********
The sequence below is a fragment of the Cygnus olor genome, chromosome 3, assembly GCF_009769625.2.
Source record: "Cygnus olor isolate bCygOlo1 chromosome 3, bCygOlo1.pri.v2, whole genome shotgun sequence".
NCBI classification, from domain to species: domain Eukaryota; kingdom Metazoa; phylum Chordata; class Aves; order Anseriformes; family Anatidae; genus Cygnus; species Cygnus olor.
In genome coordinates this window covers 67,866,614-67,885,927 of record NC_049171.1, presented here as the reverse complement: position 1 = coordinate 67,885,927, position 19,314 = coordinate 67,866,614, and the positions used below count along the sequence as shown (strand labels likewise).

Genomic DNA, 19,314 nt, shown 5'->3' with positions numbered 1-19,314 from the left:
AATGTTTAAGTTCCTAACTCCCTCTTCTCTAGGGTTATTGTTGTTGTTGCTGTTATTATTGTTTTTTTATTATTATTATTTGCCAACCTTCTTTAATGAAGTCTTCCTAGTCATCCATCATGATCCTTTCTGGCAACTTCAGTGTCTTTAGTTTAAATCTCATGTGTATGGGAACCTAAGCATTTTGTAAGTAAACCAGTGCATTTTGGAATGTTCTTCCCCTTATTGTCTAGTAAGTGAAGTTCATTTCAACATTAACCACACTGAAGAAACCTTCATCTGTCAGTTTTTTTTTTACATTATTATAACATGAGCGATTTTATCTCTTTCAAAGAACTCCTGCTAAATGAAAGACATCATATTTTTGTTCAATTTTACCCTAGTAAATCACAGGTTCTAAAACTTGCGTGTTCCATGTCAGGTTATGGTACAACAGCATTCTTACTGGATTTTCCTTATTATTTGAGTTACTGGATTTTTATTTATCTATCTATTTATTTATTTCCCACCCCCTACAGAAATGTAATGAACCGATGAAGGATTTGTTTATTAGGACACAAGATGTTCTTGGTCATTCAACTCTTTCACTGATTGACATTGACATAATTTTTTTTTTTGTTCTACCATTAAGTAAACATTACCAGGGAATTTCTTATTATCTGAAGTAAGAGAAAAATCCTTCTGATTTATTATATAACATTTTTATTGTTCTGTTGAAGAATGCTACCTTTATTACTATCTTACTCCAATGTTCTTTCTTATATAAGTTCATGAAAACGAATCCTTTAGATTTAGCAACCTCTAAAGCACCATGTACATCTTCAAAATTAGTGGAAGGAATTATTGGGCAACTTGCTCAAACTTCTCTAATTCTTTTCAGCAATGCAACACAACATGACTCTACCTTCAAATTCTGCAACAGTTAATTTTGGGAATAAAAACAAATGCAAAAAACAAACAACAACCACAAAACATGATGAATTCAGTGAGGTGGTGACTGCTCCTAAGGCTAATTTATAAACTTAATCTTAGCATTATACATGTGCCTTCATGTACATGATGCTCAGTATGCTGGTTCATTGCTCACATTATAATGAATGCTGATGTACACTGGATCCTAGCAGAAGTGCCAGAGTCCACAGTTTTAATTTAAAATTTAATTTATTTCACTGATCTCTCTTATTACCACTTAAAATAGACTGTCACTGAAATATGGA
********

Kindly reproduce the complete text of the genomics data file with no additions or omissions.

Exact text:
The sequence below is a fragment of the Cygnus olor genome, chromosome 3, assembly GCF_009769625.2.
Source record: "Cygnus olor isolate bCygOlo1 chromosome 3, bCygOlo1.pri.v2, whole genome shotgun sequence".
NCBI classification, from domain to species: domain Eukaryota; kingdom Metazoa; phylum Chordata; class Aves; order Anseriformes; family Anatidae; genus Cygnus; species Cygnus olor.
In genome coordinates this window covers 67,866,614-67,885,927 of record NC_049171.1, presented here as the reverse complement: position 1 = coordinate 67,885,927, position 19,314 = coordinate 67,866,614, and the positions used below count along the sequence as shown (strand labels likewise).

Genomic DNA, 19,314 nt, shown 5'->3' with positions numbered 1-19,314 from the left:
AATGTTTAAGTTCCTAACTCCCTCTTCTCTAGGGTTATTGTTGTTGTTGCTGTTATTATTGTTTTTTTATTATTATTATTTGCCAACCTTCTTTAATGAAGTCTTCCTAGTCATCCATCATGATCCTTTCTGGCAACTTCAGTGTCTTTAGTTTAAATCTCATGTGTATGGGAACCTAAGCATTTTGTAAGTAAACCAGTGCATTTTGGAATGTTCTTCCCCTTATTGTCTAGTAAGTGAAGTTCATTTCAACATTAACCACACTGAAGAAACCTTCATCTGTCAGTTTTTTTTTTACATTATTATAACATGAGCGATTTTATCTCTTTCAAAGAACTCCTGCTAAATGAAAGACATCATATTTTTGTTCAATTTTACCCTAGTAAATCACAGGTTCTAAAACTTGCGTGTTCCATGTCAGGTTATGGTACAACAGCATTCTTACTGGATTTTCCTTATTATTTGAGTTACTGGATTTTTATTTATCTATCTATTTATTTATTTCCCACCCCCTACAGAAATGTAATGAACCGATGAAGGATTTGTTTATTAGGACACAAGATGTTCTTGGTCATTCAACTCTTTCACTGATTGACATTGACATAATTTTTTTTTTTGTTCTACCATTAAGTAAACATTACCAGGGAATTTCTTATTATCTGAAGTAAGAGAAAAATCCTTCTGATTTATTATATAACATTTTTATTGTTCTGTTGAAGAATGCTACCTTTATTACTATCTTACTCCAATGTTCTTTCTTATATAAGTTCATGAAAACGAATCCTTTAGATTTAGCAACCTCTAAAGCACCATGTACATCTTCAAAATTAGTGGAAGGAATTATTGGGCAACTTGCTCAAACTTCTCTAATTCTTTTCAGCAATGCAACACAACATGACTCTACCTTCAAATTCTGCAACAGTTAATTTTGGGAATAAAAACAAATGCAAAAAACAAACAACAACCACAAAACATGATGAATTCAGTGAGGTGGTGACTGCTCCTAAGGCTAATTTATAAACTTAATCTTAGCATTATACATGTGCCTTCATGTACATGATGCTCAGTATGCTGGTTCATTGCTCACATTATAATGAATGCTGATGTACACTGGATCCTAGCAGAAGTGCCAGAGTCCACAGTTTTAATTTAAAATTTAATTTATTTCACTGATCTCTCTTATTACCACTTAAAATAGACTGTCACTGAAATATGGA